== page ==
Commands and Colors Napoleonics Review

Commands and Colors NapoleonicsStats:
No. of players: 2
Amount of time to play: 90-120 min
Age requirements: 12+
Set-up time: 10 – 15 minutes

Commands and Colors Napoleonics lets you reenact battles between the French and English. You must use cards to activate your units and roll dice to strike down your enemies. If your tactics and luck are better than your opponent’s, you’ll win.

Commands and Colors Napoleonics Rules Description:

Your starting units and their position are determined by the scenario. The scenario also gives you the victory condition and layout of the board. Terrain is placed on hexes and creates unique maps. This terrain will effect movement and combat both into and out of the hex.

This is the second game in the Commands and Colors line. The first is Commands and Colors Ancients. You can read my review of it here. Napoleonics uses the same main engine with only a few changes.

The Commands and Colors system uses cards that allow you to activate specific units on the board. Sometimes the cards allow you to activate a certain unit type and other times it lets you use a certain number of units in a specific area (or areas) of the board.

Combat is resolved by rolling dice. You hit if you roll the unit type you are targeting. The number of dice you roll depends on the units attacking and their quantity. You can combine attacks and add artillery fire to infantry or cavalry attacks. The more attackers the more dice you roll. You can perform special tactics and actions too. Calvary can retire and reform and infantry can form a defensive square.

If you eliminate an entire unit you get a victory banner. Units that are not eliminated may battle back eliminating blocks from the original attacking unit.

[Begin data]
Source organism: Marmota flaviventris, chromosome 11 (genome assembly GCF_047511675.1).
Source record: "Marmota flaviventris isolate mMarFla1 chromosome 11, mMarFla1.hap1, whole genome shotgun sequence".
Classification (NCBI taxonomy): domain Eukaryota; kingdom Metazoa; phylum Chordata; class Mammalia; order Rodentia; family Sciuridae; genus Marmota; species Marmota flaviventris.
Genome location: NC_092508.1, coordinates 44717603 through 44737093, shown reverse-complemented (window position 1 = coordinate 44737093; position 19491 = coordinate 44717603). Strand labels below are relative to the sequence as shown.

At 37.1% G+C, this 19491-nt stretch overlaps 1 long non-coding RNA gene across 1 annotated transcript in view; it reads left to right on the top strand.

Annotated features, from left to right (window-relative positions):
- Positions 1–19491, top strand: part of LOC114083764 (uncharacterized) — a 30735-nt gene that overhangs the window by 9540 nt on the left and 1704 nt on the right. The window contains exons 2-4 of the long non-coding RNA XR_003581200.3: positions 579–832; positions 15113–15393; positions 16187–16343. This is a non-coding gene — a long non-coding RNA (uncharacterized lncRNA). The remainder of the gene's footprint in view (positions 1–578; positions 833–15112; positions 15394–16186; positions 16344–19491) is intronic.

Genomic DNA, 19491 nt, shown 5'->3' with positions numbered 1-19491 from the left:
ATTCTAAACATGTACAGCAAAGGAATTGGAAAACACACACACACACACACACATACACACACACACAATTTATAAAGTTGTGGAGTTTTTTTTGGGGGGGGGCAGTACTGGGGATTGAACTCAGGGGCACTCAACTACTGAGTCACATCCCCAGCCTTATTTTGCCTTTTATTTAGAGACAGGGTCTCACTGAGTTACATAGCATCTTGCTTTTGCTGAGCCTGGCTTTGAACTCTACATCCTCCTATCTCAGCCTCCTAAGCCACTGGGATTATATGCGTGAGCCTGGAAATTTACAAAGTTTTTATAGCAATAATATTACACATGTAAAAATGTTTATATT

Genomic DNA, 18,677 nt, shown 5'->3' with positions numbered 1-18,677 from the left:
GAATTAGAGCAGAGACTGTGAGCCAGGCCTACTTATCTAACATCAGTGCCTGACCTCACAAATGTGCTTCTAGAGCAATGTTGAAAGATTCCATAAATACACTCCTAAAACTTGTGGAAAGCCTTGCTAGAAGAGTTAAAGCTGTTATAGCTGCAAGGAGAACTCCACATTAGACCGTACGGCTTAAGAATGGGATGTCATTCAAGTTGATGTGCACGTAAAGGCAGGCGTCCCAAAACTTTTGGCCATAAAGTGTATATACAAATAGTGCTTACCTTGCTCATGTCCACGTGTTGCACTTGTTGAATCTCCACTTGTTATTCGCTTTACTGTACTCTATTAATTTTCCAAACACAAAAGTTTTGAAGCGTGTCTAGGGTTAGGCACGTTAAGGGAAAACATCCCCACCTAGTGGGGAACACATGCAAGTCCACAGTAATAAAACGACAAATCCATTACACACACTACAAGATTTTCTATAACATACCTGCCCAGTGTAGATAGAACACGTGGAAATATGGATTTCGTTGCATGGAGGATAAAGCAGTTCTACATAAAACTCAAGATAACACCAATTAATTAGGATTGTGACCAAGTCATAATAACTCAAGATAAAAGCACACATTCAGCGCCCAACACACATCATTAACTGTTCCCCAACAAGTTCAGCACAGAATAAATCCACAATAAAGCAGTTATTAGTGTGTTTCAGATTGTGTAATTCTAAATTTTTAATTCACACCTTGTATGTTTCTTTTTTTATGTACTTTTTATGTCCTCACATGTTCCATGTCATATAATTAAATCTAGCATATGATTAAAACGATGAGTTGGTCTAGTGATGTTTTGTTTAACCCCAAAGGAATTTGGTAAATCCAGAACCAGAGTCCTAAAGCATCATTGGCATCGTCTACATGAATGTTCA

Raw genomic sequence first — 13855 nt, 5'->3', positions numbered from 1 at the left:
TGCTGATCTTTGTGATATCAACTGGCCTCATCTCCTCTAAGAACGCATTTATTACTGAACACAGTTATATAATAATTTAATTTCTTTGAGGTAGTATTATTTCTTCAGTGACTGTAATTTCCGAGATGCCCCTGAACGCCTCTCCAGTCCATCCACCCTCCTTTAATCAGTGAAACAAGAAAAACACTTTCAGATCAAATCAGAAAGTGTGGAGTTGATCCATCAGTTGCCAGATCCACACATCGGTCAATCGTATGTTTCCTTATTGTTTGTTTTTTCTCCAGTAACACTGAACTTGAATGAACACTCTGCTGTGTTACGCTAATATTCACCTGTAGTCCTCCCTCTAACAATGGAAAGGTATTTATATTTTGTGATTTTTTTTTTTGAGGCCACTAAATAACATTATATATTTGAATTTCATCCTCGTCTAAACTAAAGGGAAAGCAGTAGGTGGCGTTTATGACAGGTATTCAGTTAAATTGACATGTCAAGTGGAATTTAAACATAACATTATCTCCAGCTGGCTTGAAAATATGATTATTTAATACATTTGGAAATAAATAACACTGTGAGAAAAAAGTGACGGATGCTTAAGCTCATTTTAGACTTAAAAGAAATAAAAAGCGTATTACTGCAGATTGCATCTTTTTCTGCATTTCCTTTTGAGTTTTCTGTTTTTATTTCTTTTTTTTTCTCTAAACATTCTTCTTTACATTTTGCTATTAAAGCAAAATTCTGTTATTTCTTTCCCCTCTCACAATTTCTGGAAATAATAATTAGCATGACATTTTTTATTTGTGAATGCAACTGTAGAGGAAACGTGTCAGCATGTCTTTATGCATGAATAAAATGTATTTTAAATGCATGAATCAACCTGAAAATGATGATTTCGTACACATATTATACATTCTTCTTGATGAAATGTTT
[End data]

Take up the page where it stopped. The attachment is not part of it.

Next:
Leaders can influence the battlefield and bolster the morale of troops. Units with a leader attached to them do not flee as easily. They can even influence units that are adjacent to them if they are alone.

Each scenario requires a different number of victory banners to complete. Meet your side’s requirements and you win.

Quick Review of Commands and Colors Napoleonics:

Commands and Colors Napoleonics is another fun game in this system. The rules are a bit more complex than Ancients but only slightly. While not a simulation war game this makes an excellent entry into war gaming.

The components for this game are really nice. The rules are well-written and have good examples. They may take a couple reads to grasp though. There are fifteen scenarios included in the scenario book and more can be found here. The game uses wood blocks to represent a unit which is fine, but be prepared to add stickers to them. The cards are high quality and look nice. And though I wish the terrain tiles were a bit thicker the ones included are good enough. The player aid are great to have and contain a ton of information.

I like the way Napoleonics builds the C&C system. The fact that damaged units roll less dice is nice to see. And though it is not as simple it adds more realism to the game.

Ranged units have a bigger impact in Napoleonics as they should. The ability to combine artillery attacks with melee is powerful. You will need to position your pieces correctly and read the battlefield to optimize this tactic.

If you enjoy the Commands and Colors series you should pick up Napoleonics. If you are a board gamer with little war gaming experience, this game is a great entry point. If you are not sure you want to add a game like this to your collection I suggest you try it (or any other in the Commands and Colors system). You may find you really enjoy it.

Score and synopsis: (Click here for an explanation of these review categories.)
Strategy 4 out of 6
Luck 4 out of 6
Player Interaction 6 out of 6
Replay Value 5 out of 6
Complexity 4 out of 6
Fun 5 out of 6
Overall 5 out of 6

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